Hakim’s paper triggered clinical research in psychiatry with Rauwolfia serpentina first, and reserpine, subsequently. The findings of this research were published in 1954 in four papers written by Delay and his associates, Klin, Noce et al, and Weber (Kurland, 1996). Three years later, in 1957, in recognition of the importance of these compounds in psychiatric therapy, three of the key players in the clinical development of reserpine were honored with the Lasker Award: Rustom Vakil “for producing a document which brought Rauwolfia alkaloids finally and decisively into Western medicine”; Nathan Kline “for his outstanding work since early in 1953 bringing to the attention of American and European psychiatrists the value of Rauwolfia alkaloids and especially of reserpine in the treatment of mental and nervous disorders”; and Robert Noce for recognizing “the potentialities of reserpine not only as a treatment for the mentally ill” but also “in mentally defectives in state schools” (Ban, 1996).
The serendipitous discovery of the therapeutic effect of imipramine in depression was the result of search for a CPZ-like substance for the treatment of schizophrenia by Geigy, at the time a major Swiss pharmaceutical company. The discovery is linked to the name of Roland Kuhn, a Swiss psychiatrist, working at the Cantonal mental hospital of Münsterlingen (Ban, 2006).
The story of imipramine begins in the mid-1950s when Kuhn suggested the testing of G 22,355, the dibenzazepine compound of Geigy that showed the closest structural resemblance to CPZ with the hope that it would have similar effects in schizophrenia. His expectations were not fulfilled. Yet, in January 1956 when he administered the substance to one of his female-patients with severe endogenous depression, he recognized that G 22,355 might have therapeutic effects in depression. Encouraged by his findings Kuhn administered G 22,355 to 2 more female patients with severe endogenous depression. In both patients the drug had favorable effects. Furthermore in all 3 patients discontinuation of treatment resulted in relapse that was reversed by resumption of the medication. Subsequently, Kuhn treated 40 depressed patients with G 22,355 at the clinic, and it was on the basis of his observations of these patients that he concluded that the drug is effective in endogenous depression in which vital disturbance was in the foreground (Kuhn, 1970, 1996).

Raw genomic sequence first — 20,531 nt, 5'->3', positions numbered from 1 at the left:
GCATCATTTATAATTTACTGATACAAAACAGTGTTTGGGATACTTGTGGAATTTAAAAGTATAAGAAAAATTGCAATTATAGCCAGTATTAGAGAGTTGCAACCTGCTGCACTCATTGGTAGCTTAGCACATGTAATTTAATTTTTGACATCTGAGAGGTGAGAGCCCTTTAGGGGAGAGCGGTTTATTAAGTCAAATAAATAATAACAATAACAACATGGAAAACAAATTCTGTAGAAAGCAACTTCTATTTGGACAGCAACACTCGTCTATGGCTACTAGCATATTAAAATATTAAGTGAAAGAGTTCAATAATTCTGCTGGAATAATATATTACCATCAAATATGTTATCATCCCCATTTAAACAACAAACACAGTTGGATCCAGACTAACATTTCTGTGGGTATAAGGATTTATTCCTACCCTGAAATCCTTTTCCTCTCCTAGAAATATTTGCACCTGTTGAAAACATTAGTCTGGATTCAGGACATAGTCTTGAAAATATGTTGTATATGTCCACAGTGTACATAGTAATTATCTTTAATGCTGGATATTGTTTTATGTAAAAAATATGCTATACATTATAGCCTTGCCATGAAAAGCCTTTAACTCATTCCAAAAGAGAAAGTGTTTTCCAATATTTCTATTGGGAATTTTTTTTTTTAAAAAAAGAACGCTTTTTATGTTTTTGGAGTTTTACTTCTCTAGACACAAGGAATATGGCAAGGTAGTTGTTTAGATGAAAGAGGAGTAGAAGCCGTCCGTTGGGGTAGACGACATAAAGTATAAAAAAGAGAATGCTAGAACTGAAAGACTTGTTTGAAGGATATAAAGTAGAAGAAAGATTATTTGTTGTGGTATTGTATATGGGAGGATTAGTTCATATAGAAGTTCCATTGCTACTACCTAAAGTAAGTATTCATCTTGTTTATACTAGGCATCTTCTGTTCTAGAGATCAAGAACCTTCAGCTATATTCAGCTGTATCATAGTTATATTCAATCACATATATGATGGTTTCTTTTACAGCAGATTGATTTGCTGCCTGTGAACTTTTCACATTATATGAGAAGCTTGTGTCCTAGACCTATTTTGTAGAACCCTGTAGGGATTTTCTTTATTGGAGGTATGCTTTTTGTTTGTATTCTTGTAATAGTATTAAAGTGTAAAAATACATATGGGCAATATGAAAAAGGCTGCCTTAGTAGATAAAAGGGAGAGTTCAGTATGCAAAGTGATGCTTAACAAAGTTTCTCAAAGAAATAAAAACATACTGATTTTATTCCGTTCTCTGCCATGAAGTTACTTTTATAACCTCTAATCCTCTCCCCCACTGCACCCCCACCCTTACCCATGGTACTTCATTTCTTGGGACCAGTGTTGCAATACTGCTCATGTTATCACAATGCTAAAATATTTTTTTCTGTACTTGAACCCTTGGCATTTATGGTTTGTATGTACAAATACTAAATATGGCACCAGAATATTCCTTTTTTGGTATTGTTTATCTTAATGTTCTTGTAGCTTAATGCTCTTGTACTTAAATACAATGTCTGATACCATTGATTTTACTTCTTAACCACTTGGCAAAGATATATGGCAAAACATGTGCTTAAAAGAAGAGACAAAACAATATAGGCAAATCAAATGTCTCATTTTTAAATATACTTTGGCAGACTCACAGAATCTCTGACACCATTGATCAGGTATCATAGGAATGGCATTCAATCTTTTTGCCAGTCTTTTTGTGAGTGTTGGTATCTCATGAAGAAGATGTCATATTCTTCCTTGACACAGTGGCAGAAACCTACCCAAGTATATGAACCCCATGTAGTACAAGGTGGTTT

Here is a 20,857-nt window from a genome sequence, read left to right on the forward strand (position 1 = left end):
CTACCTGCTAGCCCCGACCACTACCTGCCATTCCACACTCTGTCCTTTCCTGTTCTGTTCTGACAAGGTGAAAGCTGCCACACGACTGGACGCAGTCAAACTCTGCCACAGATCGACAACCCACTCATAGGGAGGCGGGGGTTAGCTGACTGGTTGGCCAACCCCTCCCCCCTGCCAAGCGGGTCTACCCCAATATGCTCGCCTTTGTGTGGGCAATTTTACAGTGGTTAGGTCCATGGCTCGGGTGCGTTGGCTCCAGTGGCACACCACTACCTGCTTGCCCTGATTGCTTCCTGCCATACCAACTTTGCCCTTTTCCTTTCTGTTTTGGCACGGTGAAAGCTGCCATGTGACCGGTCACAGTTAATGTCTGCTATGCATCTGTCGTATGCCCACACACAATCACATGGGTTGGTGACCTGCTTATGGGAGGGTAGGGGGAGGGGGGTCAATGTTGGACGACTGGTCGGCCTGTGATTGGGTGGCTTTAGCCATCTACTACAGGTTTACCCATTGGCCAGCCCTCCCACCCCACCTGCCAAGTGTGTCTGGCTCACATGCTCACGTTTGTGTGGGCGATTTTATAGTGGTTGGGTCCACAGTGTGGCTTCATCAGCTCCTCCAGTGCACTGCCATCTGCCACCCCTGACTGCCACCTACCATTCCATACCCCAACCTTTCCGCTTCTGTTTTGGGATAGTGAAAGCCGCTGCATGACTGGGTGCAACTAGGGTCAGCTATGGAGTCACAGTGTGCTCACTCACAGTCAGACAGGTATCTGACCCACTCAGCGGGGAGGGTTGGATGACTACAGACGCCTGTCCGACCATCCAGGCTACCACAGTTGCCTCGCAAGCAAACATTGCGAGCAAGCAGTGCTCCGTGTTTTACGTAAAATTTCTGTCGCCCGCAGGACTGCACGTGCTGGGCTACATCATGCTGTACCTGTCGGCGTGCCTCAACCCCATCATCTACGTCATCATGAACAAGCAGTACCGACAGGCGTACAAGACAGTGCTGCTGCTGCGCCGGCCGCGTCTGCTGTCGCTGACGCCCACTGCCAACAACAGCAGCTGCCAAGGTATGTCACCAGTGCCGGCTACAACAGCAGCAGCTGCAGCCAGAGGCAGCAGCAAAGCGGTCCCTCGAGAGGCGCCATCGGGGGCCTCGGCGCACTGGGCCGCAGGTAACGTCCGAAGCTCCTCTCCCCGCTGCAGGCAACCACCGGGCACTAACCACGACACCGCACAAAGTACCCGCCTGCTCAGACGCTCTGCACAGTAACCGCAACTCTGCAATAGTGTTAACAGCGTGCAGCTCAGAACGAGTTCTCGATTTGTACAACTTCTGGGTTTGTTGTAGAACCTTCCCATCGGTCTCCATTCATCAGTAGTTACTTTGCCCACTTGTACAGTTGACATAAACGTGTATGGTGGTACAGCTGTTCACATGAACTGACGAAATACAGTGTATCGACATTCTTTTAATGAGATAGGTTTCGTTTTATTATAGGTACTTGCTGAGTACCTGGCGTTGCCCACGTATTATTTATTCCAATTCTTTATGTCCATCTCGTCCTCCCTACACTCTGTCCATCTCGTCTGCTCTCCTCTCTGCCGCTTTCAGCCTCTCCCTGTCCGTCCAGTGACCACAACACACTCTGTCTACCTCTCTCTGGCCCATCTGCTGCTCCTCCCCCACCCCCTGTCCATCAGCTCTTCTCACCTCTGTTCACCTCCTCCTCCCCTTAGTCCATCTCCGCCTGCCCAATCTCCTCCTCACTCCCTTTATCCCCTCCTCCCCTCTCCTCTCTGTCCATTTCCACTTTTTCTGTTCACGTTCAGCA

Kuhn’s first paper on the treatment of depressive states with an iminobenzylderivative, G 22,355 was published in 1957, in the August 31st issue of the Swiss Medical Journal. Two days later, on the 2nd of September, he also presented his findings at the 2nd World Congress of Psychiatry in Zurich. G 22,355, the first tricyclic antidepressant, was released for clinical use in Switzerland by the end of 1957 with the generic name of imipramine, and the brand name of Tofranil.